1994 – Alternative rock legend Kurt Cobain of Nirvana is found dead – On this date in 1994, Kurt Cobain, the lead-singer and guitarist for the Seattle-based rock band Nirvana, was found dead in his home. Cobain, 27, had been dead for over two days when he was discovered by an electrician who had come to do some repairs at the house. A later coroner examination found he had died April 5. The cause of death was a single gunshot wound to the head. There have been numerous conspiracy theories suggesting it may not have been self-inflicted, however a suicide note was found nearby. Cobain formed Nirvana with bassist Krist Novoselic in Aberdeen, Washington, in 1985 and soon the rock trio, with drummer Dave Grohl, established themselves as part of the Seattle music scene and burgeoning grunge genre. A BBC article from the period describes the genre Cobain helped pioneer as “combining a violent rock sound with lyrics expressing vulnerability and anguish.” Nirvana’s debut album Bleach was released in 1989, and they achieved global fame with the release of their album Nevermind in 1991, which has since been described as one of the most influential rock albums of all time. Probably the most famous “grunge” song is “Smells Like Teen Spirit,” from that album, which at the time of Cobain’s death had sold eight million copies worldwide. But Cobain’s coronation as “the spokesperson of Generation X” weighed mightily on him. A month before he was found dead, Cobain had survived falling into a drug and alcohol-induced coma while in Rome. Cobain’s widow, Courtney Love – lead singer of the rock group Hole – later sold the rights to her dead husband’s journals, which were published in November 2002. They revealed his personal battles with mental illness, depression and heroin addiction. Cobain and Love had a daughter together, Frances Bean, who was just 18 months old when he died. Dying at 27, Cobain joined a number of other rock stars – including Jimi Hendrix, Jim Morrison and Janis Joplin – to have “lived fast and died young” before reaching 28. Cobain was posthumously inducted into the Rock and Roll Hall of Fame in 2014, along with his Nirvana bandmates, in their first year of eligibility.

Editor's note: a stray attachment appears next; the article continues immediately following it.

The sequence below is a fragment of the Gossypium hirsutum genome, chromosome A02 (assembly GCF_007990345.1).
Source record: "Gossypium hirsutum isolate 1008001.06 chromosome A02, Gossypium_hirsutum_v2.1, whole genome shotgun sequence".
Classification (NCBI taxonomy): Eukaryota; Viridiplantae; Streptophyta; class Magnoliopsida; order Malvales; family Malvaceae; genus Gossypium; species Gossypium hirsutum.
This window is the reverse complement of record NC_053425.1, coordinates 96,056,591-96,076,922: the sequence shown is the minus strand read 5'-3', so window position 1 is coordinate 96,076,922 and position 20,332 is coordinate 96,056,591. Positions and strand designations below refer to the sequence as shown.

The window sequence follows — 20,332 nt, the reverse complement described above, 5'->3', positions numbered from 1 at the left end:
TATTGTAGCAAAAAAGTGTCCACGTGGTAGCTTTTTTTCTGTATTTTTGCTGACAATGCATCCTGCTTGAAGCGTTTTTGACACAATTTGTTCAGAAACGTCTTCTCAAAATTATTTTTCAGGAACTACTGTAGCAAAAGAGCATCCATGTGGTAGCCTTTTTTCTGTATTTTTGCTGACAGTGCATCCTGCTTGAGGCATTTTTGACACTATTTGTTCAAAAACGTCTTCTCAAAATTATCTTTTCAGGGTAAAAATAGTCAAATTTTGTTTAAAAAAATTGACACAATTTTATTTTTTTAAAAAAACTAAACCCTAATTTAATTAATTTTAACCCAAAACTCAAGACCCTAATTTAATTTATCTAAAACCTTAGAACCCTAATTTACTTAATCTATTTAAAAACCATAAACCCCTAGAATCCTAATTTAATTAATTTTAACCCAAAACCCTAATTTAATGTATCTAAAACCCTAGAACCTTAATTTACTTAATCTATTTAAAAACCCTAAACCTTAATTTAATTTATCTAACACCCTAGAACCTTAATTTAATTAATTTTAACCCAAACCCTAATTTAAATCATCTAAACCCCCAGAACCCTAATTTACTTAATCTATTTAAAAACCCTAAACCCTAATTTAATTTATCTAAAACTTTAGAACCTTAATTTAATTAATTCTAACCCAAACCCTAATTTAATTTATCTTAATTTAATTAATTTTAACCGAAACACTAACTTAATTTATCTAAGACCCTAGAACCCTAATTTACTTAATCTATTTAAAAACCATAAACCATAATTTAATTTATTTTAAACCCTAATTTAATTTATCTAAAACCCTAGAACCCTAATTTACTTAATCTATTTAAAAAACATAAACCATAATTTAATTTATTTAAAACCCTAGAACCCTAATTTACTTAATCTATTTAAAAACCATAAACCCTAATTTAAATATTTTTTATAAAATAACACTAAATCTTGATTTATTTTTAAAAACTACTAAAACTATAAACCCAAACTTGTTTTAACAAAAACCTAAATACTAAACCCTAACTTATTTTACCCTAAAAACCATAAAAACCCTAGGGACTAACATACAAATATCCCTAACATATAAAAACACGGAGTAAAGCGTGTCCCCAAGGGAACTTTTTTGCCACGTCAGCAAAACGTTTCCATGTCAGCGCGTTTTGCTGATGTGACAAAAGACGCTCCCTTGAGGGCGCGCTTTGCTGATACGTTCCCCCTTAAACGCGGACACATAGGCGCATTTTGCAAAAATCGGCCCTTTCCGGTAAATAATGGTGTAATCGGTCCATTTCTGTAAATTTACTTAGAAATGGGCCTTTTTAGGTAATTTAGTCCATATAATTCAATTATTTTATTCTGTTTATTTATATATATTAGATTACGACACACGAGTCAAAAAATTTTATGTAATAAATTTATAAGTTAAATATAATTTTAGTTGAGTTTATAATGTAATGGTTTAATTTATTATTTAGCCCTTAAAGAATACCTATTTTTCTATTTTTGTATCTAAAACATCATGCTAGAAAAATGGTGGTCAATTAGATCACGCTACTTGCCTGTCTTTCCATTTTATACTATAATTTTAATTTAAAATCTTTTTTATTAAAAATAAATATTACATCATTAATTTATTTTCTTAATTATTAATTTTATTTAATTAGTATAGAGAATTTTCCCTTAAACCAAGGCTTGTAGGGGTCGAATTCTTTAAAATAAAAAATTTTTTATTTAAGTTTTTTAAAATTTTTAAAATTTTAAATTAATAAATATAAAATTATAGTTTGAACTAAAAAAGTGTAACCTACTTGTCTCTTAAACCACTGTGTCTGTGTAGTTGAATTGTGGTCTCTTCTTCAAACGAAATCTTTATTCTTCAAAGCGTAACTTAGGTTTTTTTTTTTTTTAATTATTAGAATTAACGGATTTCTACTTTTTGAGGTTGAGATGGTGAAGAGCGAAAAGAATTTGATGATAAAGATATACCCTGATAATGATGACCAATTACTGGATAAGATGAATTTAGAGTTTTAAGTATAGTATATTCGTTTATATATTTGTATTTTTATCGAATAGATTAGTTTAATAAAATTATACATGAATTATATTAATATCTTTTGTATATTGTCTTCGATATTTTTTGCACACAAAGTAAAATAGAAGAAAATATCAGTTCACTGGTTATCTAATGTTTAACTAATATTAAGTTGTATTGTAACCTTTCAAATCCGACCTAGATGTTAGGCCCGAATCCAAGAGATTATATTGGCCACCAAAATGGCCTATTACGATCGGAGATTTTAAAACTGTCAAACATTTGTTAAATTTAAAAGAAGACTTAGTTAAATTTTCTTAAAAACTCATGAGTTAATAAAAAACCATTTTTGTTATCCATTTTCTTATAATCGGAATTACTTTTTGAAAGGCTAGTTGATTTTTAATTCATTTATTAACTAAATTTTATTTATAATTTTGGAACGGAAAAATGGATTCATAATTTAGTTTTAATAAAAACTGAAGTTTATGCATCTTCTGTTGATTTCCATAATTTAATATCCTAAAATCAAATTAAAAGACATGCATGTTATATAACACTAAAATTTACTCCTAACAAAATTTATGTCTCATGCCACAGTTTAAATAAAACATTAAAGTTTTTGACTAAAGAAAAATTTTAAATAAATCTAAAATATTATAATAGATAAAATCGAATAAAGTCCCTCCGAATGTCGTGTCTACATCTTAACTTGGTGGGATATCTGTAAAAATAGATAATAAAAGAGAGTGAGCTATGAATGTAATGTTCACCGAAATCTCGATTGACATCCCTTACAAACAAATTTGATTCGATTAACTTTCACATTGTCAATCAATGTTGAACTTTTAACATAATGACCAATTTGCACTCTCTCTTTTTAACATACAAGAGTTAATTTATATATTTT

2006 – The bodies of eight members of the Toronto branch of the Bandidos motorcycle gang are found in a field near Shedden, Ontario – Rounding out this week’s rather depressing “This Day in History” section, on this date in 2006, four vehicles containing the bodies of eight men were discovered by a farmer five kilometres north of the village of Shedden. The victims, who had been held captive in a barn before being dispatched one-at-a-time “execution style,” ranged in age from 28 to 52 years old and mainly hailed from the Toronto area. All but two were found to be fully-initiated and active members of the “Bandidos” motorcycle gang – an American outlaw motorcycle gang started in Texas in 1966, which has since grown to include chapters around the world. One of the victims, John Muscedere, had been president of the organization in Canada. The next day, police surrounded the nearby home of biker Wayne Kellestine, and, on April 10, charged he and four other people with first-degree murder. A common-law couple from Monkton later had their charges reduced to “accessories after the fact.” Meanwhile, suspicion grew that members of the gang’s Winnipeg chapter had been involved – but it wasn’t until June 2009 when three men from Winnipeg were arrested in connection with the crimes. They were transported to St. Thomas for a court appearance that same afternoon. At their 2009 murder trial in London, the six defendants, including Kellestine, the three men from Winnipeg and two others each entered pleas of not guilty on eight counts of first-degree murder. On Oct. 29, 2009, after 18 hours of deliberation, the jury returned 44 guilty verdicts for first degree murder and four for manslaughter. It is believed to be the largest number of murder convictions ever produced from a single criminal proceeding in Canada.